Richard Gillam has been working in the bartending industry for over 15 years in almost every position from bar back to operations manager at venues from small luxury lounges to 3000 capacity nightclubs. He is a well-known name in the bartending world in London, employed by bars including The Kenilworth Cocktail Lounge and consultancies including Gorgeous Group. Richard was recently invited to Phuket’s XANA with Attica Beach Club to teach their bar team with the aims of raising the beverage standards of XANA and providing operational experience to help the team serve their guests delicious drinks more efficiently.
Richard kindly took some time out from his busy three day schedule to talk to Phuketindex.com about his work and bartending in general.
Do you think it is important for somewhere like XANA to bring in someone like yourself and if so why?
It’s very important to focus on the beverage offerings of any business. The bars are the most accessible element of any operation… guests are more likely to pop by for a drink more often than have a full dining experience. By giving them a fantastic experience in a simple order of a Mojito or signature cocktail you gain their trust and confidence to return.
Also with competition increasing with new places like Nikki Beach and the popular Catch, beach bars, or any for that matter, have to have a tangible element to draw people back. If that’s just because you’re new, your crowd will move on in a few months. Quality and Value for Money will always be a draw.
How and why did you begin bartending?
It began as a part-time job back in University. During my time there I became well known for fast efficient service and great drinks… soon people began poaching me to work in their bars which then became managing bars and then consulting to help set up bars. I could have followed my university path with an associated career, but I didn’t like getting up at 7am in the morning!
What qualities do you think a successful bartender should have?
They have to be very sociable, that’s at least 60% of the job requirement. To be successful you also have to be creative and easily adaptable. You have to think on your feet and maintain a professional character… you’re always in view of the guest.
What are the benefits of choosing a career in bartending?
Long hours, low pay… but if you love it, work hard and really commit then the potential is huge… I’m from a small town in England, yet I’ve spent the last 10 years flying around the world, staying and working with the best hotels and outlets globally… you can choose to follow the bars direction or move into Brand work for major drinks companies… the market is always evolving…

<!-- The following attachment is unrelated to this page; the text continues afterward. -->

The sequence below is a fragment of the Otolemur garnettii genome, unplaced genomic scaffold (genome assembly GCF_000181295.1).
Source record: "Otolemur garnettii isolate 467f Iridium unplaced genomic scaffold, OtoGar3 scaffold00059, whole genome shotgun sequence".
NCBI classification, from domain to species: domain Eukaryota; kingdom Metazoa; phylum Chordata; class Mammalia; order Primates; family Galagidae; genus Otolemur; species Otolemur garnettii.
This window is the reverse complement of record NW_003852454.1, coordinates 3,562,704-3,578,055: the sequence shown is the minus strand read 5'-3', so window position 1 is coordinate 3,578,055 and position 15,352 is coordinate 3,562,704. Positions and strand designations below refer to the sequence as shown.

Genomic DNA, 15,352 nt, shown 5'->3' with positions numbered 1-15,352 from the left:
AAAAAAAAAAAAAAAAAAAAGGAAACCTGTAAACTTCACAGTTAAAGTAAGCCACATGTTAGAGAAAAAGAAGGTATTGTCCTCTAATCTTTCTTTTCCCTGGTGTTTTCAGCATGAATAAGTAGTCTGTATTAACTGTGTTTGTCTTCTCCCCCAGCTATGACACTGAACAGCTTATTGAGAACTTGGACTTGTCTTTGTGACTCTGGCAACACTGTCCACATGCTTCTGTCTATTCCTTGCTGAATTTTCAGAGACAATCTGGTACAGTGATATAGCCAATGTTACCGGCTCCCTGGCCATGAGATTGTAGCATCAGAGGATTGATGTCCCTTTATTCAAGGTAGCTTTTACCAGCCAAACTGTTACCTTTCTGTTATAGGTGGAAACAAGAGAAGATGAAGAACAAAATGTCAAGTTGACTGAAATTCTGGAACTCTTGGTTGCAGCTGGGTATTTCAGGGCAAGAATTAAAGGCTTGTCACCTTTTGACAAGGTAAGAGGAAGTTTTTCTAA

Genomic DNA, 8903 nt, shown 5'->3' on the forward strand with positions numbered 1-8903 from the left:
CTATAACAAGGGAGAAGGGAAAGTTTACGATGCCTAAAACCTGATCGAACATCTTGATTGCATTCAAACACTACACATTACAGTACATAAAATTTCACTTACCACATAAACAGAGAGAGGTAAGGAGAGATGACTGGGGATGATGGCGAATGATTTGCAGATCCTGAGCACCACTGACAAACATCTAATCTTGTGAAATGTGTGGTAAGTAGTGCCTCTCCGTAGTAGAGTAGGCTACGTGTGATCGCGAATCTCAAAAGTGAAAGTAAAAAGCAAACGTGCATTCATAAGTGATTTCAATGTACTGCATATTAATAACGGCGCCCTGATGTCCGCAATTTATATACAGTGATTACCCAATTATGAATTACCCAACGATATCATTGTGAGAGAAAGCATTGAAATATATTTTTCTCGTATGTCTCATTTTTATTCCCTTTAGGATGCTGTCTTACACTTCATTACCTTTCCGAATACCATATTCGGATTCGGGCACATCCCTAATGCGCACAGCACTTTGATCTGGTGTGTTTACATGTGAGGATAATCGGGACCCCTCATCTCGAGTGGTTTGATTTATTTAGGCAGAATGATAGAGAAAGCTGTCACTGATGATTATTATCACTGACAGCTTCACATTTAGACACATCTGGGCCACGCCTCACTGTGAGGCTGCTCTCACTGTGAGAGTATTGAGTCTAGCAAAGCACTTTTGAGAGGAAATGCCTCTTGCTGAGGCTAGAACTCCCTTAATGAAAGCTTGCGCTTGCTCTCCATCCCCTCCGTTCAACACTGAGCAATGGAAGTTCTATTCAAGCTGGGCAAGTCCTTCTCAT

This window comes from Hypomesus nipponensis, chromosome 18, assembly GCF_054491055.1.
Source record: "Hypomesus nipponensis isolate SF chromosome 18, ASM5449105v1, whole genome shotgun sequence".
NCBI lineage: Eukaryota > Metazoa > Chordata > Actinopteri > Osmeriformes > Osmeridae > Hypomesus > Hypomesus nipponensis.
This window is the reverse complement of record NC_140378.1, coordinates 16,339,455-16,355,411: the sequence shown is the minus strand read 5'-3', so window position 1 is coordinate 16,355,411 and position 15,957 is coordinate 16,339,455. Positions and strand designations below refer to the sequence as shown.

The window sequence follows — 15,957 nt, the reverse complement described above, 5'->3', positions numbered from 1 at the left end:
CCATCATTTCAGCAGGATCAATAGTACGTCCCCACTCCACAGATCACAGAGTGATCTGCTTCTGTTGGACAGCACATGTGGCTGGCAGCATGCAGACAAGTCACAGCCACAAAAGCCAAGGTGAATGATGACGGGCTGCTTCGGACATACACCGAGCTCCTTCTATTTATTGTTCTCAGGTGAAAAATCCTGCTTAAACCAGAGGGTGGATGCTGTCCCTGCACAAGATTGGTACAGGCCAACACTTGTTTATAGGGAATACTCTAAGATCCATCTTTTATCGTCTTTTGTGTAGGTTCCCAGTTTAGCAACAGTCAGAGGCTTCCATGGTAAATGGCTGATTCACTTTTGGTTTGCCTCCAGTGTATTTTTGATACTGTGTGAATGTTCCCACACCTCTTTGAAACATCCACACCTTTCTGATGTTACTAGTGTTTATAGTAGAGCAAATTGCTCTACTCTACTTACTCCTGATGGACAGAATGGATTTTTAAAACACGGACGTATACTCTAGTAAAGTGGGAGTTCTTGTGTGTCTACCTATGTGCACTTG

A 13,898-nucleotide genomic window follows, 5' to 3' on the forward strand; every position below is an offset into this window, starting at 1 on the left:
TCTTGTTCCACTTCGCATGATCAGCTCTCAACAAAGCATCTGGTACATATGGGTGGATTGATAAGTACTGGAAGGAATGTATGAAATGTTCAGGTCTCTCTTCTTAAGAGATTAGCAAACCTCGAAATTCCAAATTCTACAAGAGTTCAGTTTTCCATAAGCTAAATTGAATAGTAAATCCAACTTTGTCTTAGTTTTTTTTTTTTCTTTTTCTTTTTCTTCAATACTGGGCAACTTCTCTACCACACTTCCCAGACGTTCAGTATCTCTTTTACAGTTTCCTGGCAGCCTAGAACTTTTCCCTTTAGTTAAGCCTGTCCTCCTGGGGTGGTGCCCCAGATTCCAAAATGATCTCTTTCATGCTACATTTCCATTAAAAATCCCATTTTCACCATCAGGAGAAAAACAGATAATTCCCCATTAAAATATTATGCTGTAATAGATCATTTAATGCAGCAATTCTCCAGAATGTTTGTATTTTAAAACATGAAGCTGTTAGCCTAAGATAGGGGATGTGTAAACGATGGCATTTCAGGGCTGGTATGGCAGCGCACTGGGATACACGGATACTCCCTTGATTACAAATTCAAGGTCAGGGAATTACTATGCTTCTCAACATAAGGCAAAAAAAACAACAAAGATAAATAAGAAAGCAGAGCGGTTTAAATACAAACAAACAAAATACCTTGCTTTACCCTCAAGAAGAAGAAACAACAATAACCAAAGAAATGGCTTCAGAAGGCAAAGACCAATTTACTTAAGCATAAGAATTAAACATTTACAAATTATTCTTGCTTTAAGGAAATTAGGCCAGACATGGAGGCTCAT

What do you like & dislike most about your career?
I love the freedom to create and inspire and also the travel and the rewards can be really good. Meeting and renewing great friendships is also amazing – we’re a tight community.
I only dislike the fact that people regard this as a second rate job, not a career with great potential. But people can think what they want in their 9-5 office job when I’m making Mojitos on a beach with a great team in Phuket!
What has been one of your favourite bartending experiences?
Every new one is my favourite! I’ve got to meet my icons in the scene and celebrities, stars and politicians… It’s hard as this life is full of surprises!
Do you have an original drink you are most proud of, if so what is it and why are you proud of it?
I have a few! My job is to constantly create new drinks for each project, but my favourites are the simplest ones. One is a simple mix of whisky, pureed pears, vanilla and lemon. The flavours blend exceptionally well and most bars could make this with minimal effort. One of my more complex favourites uses rhubarb infused gin, cardamom, pink grapefruit and fresh passion fruit. The flavour is so complete it’s hard to describe!
Where do you start when creating a new drink?
As Sir Paul Smith quoted “you can find inspiration in everything and if you can’t, look again!”
It could be food, pictures, smells, experiences. The new order of bartenders tries to work and create experiences rather than just drinks…
What are some of your personal and/or professional goals for the future?
I’m quite content as I am right now… more success is always a target… but then I do get to have a pretty good life right now too…
What is the most memorable thing that has happened in your career?
It’s seeing people I’ve trained really excel in the trade, from students who win big industry awards or competitions to those who manage to secure fantastic positions they didn’t expect.
Especially in this part of the world they never expect that being a great bartender can lead to solid careers or global travel so it really touches me to see them do well.
Best bartending tip for a novice?
Focus on the basics, but more importantly MAKE SURE THAT EVERYONE WHO COMES TO YOU OR ENTERS YOUR BAR LEAVES HAPPIER THAN WHEN THEY CAME IN. That has nothing to do with fancy cocktails etc. do what you need to get that result.